ACROS Fukuoka Prefectural International Hall Download PDF. Click an image to view larger version. Figures. Height: Architectural, 60 m / ft. Floors Above. Among Emilio Ambasz’ recent projects, ACROS Fukuoka – Prefectural International Hall is a most powerful synthesis of urban and park forms. Its north face. Fukuoka, Japan, was in need of a new government office building and the only available site was a large two-block park that also happened to be the last.
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These overhanging eaves use the building design itself rather than an applied device to provide cover to pedestrians. Emilio Ambasz, a highly accoladed early pioneer in the field of green architecture, achieved this by planting vegetation on the all the stepped planes, in effect mitigating the negative effect of the building footprint completely. On the other hand, the architect was concerned about the effect of the development on adjacent Tenjin Central Park—the only green open-space in that part of the city.
The Step Garden is open to the public, accessible from two entrances on the park side but it cannot be accessed from inside the building. As you can imagine, its internationql green beauty is just one of its many beneficial features.
Fukuoka Prefectural International Hall | Buildings | Emilio Ambasz
The city chose to develop the site in joint venture with private enterprise. Each terrace floor contains an array of gardens for meditation, relaxation, and escape from the congestion of the city, while the top terrace becomes a grand belvedere, providing an incomparable view of the bay of Fukuoka and the surrounding mountains. I had the pleasure of meeting the indomitable and sarcastically witty Emilio in Singapore last November, and in his keynote address at the Skyrise Greenery Conference he explained that he has never set out to design a greenwall on a structure — they are all simply greenroofs, planted horizontally with cascading vegetation covering the vertical surfaces.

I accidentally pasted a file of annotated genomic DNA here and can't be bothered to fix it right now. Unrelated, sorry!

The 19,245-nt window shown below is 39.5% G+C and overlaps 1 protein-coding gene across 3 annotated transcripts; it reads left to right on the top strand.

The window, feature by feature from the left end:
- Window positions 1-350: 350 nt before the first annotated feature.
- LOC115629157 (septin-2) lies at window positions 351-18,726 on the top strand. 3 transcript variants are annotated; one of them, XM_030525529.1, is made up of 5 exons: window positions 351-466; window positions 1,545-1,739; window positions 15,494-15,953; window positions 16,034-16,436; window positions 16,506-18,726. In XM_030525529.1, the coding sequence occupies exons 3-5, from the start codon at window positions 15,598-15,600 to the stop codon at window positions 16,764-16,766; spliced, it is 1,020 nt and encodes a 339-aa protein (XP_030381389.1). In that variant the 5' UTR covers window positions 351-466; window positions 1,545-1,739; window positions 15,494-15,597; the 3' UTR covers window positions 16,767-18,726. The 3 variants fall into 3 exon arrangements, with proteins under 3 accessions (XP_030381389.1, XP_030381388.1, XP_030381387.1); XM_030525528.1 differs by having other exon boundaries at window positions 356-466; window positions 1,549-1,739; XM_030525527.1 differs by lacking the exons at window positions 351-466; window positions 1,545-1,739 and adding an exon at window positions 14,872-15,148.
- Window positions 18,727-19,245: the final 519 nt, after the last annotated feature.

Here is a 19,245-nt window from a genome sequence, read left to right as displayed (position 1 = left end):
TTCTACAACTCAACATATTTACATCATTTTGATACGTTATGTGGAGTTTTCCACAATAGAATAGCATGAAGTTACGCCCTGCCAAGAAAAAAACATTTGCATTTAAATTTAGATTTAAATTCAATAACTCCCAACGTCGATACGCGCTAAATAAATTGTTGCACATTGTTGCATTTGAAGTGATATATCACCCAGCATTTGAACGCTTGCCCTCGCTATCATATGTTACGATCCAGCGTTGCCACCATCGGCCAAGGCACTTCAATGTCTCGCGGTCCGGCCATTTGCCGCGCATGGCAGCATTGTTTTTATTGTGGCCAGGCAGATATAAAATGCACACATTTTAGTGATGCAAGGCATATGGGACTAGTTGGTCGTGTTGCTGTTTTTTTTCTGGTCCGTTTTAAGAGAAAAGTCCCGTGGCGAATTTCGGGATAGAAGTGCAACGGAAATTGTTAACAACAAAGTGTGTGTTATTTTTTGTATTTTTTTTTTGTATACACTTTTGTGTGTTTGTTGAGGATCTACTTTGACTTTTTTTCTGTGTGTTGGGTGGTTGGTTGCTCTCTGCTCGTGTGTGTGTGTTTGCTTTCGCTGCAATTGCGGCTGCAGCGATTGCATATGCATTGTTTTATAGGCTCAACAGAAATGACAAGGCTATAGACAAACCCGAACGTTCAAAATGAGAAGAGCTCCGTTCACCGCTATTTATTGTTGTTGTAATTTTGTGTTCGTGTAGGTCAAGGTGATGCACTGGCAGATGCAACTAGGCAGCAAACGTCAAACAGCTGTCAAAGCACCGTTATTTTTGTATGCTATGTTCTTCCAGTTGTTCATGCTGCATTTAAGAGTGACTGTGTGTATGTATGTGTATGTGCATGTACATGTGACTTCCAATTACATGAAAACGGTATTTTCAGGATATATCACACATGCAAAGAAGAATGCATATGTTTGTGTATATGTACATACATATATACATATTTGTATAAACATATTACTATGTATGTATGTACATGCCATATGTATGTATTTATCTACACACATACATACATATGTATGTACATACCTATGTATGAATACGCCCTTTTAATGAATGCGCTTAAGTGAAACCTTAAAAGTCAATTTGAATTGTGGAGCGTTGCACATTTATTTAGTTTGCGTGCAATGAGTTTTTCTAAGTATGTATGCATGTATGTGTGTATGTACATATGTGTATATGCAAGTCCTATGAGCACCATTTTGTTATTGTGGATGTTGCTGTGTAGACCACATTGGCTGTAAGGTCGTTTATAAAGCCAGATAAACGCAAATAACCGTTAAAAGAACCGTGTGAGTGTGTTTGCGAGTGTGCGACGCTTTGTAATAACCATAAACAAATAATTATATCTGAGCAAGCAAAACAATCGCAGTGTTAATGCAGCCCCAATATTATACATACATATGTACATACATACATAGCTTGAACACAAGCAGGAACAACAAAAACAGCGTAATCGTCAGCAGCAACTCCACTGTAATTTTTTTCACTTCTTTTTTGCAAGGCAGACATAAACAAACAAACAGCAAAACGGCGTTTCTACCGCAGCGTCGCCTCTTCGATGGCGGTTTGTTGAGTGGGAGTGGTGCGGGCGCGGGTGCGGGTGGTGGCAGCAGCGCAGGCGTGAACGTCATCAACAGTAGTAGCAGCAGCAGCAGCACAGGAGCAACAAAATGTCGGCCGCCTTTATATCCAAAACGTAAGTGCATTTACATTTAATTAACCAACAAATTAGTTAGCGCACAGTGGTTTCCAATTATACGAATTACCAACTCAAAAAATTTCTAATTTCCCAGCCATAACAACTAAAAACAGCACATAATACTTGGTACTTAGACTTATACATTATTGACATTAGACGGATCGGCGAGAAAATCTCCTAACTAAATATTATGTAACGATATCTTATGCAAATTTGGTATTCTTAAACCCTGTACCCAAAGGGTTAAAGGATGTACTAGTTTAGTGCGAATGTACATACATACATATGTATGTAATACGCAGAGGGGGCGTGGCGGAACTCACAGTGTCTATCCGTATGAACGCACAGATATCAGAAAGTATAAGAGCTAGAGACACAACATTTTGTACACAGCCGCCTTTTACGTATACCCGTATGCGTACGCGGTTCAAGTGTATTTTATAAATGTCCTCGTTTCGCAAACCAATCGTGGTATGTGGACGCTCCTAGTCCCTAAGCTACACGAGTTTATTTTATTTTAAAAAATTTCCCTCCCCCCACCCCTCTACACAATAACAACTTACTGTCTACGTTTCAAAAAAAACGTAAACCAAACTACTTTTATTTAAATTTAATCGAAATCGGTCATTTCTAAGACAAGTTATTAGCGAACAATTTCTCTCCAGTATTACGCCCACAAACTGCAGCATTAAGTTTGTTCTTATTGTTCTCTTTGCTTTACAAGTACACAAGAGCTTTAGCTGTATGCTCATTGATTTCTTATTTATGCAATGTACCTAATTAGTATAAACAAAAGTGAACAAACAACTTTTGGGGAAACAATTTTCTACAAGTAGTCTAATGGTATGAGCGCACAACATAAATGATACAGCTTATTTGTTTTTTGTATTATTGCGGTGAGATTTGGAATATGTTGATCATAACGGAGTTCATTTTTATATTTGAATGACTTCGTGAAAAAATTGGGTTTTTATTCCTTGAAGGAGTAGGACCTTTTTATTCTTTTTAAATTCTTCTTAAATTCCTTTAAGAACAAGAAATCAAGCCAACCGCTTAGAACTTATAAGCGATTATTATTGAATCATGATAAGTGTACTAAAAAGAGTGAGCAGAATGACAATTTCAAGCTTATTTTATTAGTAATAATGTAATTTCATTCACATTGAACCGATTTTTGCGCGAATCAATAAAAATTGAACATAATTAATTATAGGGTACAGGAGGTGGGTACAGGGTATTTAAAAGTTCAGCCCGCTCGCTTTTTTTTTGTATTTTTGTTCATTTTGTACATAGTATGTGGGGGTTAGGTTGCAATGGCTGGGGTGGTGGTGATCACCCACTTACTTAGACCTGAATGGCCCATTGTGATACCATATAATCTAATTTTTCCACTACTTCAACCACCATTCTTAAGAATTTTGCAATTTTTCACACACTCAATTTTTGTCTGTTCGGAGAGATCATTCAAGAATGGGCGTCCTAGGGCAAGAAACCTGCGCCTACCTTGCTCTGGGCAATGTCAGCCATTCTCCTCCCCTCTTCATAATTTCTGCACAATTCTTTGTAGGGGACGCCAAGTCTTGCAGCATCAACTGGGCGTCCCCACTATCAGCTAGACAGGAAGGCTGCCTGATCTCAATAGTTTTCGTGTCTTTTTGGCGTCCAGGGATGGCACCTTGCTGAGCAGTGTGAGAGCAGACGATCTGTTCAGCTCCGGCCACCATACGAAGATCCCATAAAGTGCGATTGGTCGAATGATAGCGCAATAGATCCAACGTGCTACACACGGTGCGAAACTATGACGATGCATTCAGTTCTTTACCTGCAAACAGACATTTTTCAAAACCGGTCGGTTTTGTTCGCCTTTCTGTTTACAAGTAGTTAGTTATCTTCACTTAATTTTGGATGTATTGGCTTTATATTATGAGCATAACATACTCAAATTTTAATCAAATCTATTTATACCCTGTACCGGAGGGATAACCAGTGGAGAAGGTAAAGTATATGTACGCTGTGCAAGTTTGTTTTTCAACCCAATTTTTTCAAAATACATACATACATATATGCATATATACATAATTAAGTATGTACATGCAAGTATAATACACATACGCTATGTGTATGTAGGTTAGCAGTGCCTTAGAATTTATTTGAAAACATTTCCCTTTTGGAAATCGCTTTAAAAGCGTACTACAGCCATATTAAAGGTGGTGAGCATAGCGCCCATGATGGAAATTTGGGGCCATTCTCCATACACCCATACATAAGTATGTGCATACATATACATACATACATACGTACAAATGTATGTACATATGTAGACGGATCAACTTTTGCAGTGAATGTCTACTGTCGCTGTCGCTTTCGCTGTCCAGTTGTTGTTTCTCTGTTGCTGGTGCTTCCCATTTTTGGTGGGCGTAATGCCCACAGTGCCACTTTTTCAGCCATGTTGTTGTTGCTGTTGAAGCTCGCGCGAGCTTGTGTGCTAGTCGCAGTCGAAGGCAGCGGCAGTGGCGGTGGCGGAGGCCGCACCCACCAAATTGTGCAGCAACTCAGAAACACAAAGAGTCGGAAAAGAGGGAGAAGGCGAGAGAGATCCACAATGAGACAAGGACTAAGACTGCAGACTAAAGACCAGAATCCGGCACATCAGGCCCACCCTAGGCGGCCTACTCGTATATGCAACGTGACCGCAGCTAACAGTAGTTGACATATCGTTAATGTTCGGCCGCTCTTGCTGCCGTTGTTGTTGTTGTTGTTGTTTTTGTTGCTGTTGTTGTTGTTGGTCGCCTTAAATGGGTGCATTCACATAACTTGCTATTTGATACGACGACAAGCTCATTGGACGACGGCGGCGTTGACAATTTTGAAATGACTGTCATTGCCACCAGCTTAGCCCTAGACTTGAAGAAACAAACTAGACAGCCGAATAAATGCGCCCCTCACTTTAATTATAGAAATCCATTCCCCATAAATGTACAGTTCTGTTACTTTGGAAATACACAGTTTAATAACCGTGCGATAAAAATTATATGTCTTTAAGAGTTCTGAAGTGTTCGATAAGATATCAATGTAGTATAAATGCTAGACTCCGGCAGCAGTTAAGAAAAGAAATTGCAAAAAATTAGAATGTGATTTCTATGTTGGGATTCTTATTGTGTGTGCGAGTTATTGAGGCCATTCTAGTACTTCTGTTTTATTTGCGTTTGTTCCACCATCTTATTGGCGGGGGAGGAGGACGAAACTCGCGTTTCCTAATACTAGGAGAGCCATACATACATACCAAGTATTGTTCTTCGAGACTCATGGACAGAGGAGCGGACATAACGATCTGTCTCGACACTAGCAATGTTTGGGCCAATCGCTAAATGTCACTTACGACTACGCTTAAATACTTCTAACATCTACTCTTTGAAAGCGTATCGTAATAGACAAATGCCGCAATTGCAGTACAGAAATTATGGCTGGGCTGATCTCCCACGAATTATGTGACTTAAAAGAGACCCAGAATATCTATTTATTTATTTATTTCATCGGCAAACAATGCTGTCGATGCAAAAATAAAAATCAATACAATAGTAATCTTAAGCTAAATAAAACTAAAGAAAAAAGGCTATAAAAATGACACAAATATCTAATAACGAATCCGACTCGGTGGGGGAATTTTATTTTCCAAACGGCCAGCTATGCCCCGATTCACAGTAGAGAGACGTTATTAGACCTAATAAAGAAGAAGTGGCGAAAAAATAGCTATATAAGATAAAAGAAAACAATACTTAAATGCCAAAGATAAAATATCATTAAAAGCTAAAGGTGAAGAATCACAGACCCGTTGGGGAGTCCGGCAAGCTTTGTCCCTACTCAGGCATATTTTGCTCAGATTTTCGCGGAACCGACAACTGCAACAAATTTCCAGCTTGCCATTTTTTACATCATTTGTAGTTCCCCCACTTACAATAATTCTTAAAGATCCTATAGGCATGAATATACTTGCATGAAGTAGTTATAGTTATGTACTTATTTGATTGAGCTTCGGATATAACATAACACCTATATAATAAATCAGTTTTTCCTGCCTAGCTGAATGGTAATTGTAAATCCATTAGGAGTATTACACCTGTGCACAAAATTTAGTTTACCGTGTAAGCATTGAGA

The study found the following: The site, owned by the city, is the last large undeveloped plot in central Fukuoka. The opposite side of the building faces onto the most important financial street of Fukuoka.
These pools lie directly above the central glass atrium within the building, bringing diffused light to prefdctural interior through clerestory glazing separating the pools. All courtesy of Emilio Ambasz by Photographer: Ambasz was awarded this commission for successfully achieving reconciliation between these two opposing desires: Plantago Corporation System Manufacturer: In deriving a proposal, the competing developers sought to maximize income potential. A stepped series of reflecting pools upon the terraces are connected by upwardly spraying prerectural of water, to create a ladder-like climbing waterfall to mask the ambient noise of the city beyond.
Along the edge of the park, the building steps up, floor-by-floor, in a stratification of low, landscaped terraces. Subscribe to Archello’s newsletter. At the same time, the competing developers sought to maximize income potential of the large land mass.